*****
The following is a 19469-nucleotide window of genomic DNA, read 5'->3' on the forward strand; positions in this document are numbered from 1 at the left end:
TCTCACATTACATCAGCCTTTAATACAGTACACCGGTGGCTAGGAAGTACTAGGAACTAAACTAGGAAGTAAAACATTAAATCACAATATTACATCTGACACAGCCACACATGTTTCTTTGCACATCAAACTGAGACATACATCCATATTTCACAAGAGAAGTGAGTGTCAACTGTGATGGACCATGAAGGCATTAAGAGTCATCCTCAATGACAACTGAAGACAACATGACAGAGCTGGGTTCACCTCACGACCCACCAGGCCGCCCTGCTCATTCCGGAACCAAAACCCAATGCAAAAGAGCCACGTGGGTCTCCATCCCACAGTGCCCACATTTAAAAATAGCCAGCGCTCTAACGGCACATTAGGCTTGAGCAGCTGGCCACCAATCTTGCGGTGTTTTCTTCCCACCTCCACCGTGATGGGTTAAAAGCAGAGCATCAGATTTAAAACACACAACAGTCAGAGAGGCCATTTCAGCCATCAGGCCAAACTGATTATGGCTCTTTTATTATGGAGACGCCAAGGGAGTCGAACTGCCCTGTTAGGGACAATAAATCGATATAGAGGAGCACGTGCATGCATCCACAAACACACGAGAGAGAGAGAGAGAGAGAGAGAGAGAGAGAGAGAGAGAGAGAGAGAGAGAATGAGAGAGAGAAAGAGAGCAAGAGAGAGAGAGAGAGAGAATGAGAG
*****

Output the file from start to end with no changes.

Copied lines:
The following is a 19469-nucleotide window of genomic DNA, read 5'->3' on the forward strand; positions in this document are numbered from 1 at the left end:
TCTCACATTACATCAGCCTTTAATACAGTACACCGGTGGCTAGGAAGTACTAGGAACTAAACTAGGAAGTAAAACATTAAATCACAATATTACATCTGACACAGCCACACATGTTTCTTTGCACATCAAACTGAGACATACATCCATATTTCACAAGAGAAGTGAGTGTCAACTGTGATGGACCATGAAGGCATTAAGAGTCATCCTCAATGACAACTGAAGACAACATGACAGAGCTGGGTTCACCTCACGACCCACCAGGCCGCCCTGCTCATTCCGGAACCAAAACCCAATGCAAAAGAGCCACGTGGGTCTCCATCCCACAGTGCCCACATTTAAAAATAGCCAGCGCTCTAACGGCACATTAGGCTTGAGCAGCTGGCCACCAATCTTGCGGTGTTTTCTTCCCACCTCCACCGTGATGGGTTAAAAGCAGAGCATCAGATTTAAAACACACAACAGTCAGAGAGGCCATTTCAGCCATCAGGCCAAACTGATTATGGCTCTTTTATTATGGAGACGCCAAGGGAGTCGAACTGCCCTGTTAGGGACAATAAATCGATATAGAGGAGCACGTGCATGCATCCACAAACACACGAGAGAGAGAGAGAGAGAGAGAGAGAGAGAGAGAGAGAGAGAGAGAGAGAGAATGAGAGAGAGAAAGAGAGCAAGAGAGAGAGAGAGAGAGAATGAGAG